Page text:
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Darwin's Diary

Introduction | 1809-1825 | 1826-1829 | 1831 | 1832 | 1833 | 1835 | 1836
1837 | 1838 | 1842-1854 | 1856 | 1858-1859 | 1881 | 1882


January 1832 (Voyage of the Beagle)

St. Jago, one of the Cape Verde Islands, is the first place Darwin disembarks on his Beagle voyage.

"The geology of St. Jago," Darwin notes, "is very striking yet simple: a stream of lava formerly flowed over the bed of the sea, formed of ... recent shells and corals, which it has baked into a hard white rock. Since then the whole island has been upheaved."

Darwin's sickness-induced "dreary thoughts" soon are swept away as he explores the volcanic island.

"Here I first saw the glory of tropical vegetation. Tamarinds, Bananas & Palms were flourishing at my feet ... I expected a good deal ... & I was afraid of disappointments: how utterly vain such fear is ... I returned to the shore, treading on Volcanic rocks, hearing the notes of unknown birds, & a glorious day, like giving a blind man eyes. -- he is overwhelmed with what he sees & cannot justly comprehend it. -- Such are my feelings, & may they remain ..."

In a rocky cliff, Darwin spots a horizontal band of compressed sea shells and corals 30 feet above sea level. The whole area looks as if it was once under water. Why not now? He thinks about a book he has brought along, Charles Lyell's Principles of Geology. Lyell suggests Earth is gradually and continuously changing, with land rising in one area, falling in another. What Darwin sees before him seems to be evidence for Lyell's theory.

"[W]ith the sun glaring hot, a few strange desert plants growing near, and with living corals in the tidal pools at my feet ... It then first dawned on me that I might perhaps write a book on the geology of the various countries visited, and this made me thrill with delight."

"St. Jago has afforded me an exceedingly rich harvest in several branches of Nat: History ... And this Island that has given me so much instruction & delight, is reckoned the most uninteresting place, that we perhaps shall touch at during our voyage."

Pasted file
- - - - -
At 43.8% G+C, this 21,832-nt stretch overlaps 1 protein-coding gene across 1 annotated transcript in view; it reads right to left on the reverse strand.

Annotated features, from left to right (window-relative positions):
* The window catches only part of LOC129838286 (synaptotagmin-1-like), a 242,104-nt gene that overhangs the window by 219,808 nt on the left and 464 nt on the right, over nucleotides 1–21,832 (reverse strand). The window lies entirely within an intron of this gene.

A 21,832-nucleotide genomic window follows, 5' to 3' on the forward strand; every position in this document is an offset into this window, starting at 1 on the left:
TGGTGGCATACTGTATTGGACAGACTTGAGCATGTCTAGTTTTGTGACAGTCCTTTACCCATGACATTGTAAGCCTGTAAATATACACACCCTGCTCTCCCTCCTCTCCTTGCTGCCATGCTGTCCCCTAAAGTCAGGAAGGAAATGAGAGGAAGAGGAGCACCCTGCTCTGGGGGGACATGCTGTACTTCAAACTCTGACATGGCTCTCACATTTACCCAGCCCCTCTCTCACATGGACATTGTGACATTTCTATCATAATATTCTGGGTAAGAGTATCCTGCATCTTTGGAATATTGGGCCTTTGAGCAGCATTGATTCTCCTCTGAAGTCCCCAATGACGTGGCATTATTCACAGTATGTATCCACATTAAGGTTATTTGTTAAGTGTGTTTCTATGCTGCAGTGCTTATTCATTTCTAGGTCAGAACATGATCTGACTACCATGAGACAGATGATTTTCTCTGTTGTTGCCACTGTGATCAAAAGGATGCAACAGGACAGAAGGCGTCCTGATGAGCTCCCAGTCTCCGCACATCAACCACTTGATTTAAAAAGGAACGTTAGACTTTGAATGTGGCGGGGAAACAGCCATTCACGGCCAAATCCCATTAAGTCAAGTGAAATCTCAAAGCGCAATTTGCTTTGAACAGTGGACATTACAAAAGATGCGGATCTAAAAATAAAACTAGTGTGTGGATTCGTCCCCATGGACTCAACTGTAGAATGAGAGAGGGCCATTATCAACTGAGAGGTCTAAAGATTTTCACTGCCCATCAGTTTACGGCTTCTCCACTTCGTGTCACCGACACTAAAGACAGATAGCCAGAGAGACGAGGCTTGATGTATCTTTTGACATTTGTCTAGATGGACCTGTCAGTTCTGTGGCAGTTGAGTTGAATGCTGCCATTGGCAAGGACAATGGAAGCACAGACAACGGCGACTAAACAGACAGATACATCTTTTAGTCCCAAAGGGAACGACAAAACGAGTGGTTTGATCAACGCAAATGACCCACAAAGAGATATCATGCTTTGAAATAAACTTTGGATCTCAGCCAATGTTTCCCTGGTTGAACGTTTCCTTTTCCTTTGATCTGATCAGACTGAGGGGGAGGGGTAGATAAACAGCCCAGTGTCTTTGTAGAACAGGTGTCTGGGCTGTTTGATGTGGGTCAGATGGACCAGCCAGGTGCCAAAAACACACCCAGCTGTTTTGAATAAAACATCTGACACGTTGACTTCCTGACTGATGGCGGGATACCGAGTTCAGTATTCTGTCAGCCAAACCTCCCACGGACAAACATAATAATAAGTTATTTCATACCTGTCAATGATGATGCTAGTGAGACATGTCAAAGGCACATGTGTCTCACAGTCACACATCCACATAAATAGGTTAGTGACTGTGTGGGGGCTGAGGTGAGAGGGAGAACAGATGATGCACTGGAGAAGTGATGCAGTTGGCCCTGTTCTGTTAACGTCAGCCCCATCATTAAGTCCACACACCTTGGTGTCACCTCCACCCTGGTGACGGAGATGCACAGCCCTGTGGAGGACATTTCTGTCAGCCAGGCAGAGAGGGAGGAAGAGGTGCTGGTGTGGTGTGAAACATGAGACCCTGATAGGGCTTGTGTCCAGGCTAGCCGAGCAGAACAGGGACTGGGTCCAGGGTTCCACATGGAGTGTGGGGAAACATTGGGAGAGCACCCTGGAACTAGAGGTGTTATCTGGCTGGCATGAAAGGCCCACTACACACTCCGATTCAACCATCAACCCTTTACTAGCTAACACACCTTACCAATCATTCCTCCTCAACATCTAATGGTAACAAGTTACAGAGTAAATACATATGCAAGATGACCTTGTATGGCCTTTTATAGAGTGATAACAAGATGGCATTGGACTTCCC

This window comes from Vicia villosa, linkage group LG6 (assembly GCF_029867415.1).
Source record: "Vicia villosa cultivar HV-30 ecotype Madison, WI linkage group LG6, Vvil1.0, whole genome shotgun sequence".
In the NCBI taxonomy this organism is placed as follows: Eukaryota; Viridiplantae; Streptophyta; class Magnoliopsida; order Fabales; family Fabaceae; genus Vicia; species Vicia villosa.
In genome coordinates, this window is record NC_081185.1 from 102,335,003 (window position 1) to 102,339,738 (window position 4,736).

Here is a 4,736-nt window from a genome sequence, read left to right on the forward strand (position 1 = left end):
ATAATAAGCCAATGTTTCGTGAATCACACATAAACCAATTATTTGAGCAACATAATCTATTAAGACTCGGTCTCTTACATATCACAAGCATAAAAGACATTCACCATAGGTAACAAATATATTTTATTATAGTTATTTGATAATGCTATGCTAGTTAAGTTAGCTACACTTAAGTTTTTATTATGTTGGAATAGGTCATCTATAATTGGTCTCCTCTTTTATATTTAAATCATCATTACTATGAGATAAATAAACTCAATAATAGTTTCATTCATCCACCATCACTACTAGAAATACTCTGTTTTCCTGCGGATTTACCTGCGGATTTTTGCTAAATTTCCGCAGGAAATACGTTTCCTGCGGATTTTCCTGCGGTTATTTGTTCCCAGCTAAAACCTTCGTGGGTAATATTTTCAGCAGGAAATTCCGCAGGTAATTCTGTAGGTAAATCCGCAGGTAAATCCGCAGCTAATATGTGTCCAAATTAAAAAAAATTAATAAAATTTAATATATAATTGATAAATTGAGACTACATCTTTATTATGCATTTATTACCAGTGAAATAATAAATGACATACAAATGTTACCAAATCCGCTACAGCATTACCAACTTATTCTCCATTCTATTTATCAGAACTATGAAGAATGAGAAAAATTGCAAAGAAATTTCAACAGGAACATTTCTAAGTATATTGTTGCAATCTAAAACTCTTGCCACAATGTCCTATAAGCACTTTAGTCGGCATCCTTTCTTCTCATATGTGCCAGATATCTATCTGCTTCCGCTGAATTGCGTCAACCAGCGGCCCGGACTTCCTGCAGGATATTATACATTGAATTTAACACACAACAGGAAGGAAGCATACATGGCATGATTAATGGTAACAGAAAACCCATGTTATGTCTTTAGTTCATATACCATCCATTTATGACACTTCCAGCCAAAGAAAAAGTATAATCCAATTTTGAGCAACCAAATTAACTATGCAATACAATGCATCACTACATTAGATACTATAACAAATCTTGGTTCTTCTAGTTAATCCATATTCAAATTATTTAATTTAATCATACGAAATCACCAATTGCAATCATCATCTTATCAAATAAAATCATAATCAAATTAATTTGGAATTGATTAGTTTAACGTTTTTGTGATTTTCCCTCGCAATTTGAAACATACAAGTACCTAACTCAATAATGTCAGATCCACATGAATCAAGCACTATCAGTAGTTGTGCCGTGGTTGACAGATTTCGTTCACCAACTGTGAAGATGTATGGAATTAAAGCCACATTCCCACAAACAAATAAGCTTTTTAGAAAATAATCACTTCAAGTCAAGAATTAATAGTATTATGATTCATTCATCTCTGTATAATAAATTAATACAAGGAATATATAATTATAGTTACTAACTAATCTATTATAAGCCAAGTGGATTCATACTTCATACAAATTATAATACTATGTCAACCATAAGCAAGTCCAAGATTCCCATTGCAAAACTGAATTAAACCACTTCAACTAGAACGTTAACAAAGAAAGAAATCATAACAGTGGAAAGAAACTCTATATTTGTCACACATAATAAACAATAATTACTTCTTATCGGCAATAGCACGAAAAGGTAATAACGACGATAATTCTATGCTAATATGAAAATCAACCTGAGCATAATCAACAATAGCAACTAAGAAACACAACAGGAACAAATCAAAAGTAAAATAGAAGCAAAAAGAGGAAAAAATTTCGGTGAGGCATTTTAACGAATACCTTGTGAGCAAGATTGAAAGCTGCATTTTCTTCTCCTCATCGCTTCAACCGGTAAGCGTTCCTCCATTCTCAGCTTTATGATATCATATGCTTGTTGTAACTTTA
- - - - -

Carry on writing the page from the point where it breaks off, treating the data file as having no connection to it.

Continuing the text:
February-April 1832 (Voyage of the Beagle)

While Darwin generally gets along with FitzRoy, the captain has a temper that the crew refers to as "hot coffee" -- it often boils over, particularly in the morning.

"FitzRoy's temper was a most unfortunate one. This was shown not only by passion but by fits of long-continued moroseness against those who had offended him ... He was extremely kind to me, but was a man very difficult to live with on the intimate terms which ... followed from our messing by ourselves in the same cabin."

Darwin in old age reflects back on FitzRoy: "His character was in several respects one of the most noble which I have ever known, though tarnished by grave blemishes ... He was ... somewhat suspicious and occasionally in very low spirits, on one occasion bordering on insanity ... His end was a melancholy one, namely suicide."

Darwin and Fitzroy have their first major quarrel early in the voyage, at Bahia in Brazil.

"[H]e defended and praised slavery, which I abominated, and told me that he had just visited a great slave-owner, who had called up many of his slaves and asked them whether they were happy, and whether they wished to be free, and all answered 'No.' I then asked him, perhaps with a sneer, whether he thought that the answers of slaves, in the presence of their master was worth anything. This made him excessively angry ... I thought that I should have been compelled to leave the ship ... But after a few hours Fitz-Roy showed his usual magnanimity ... with an apology and a request that I would continue to live with him."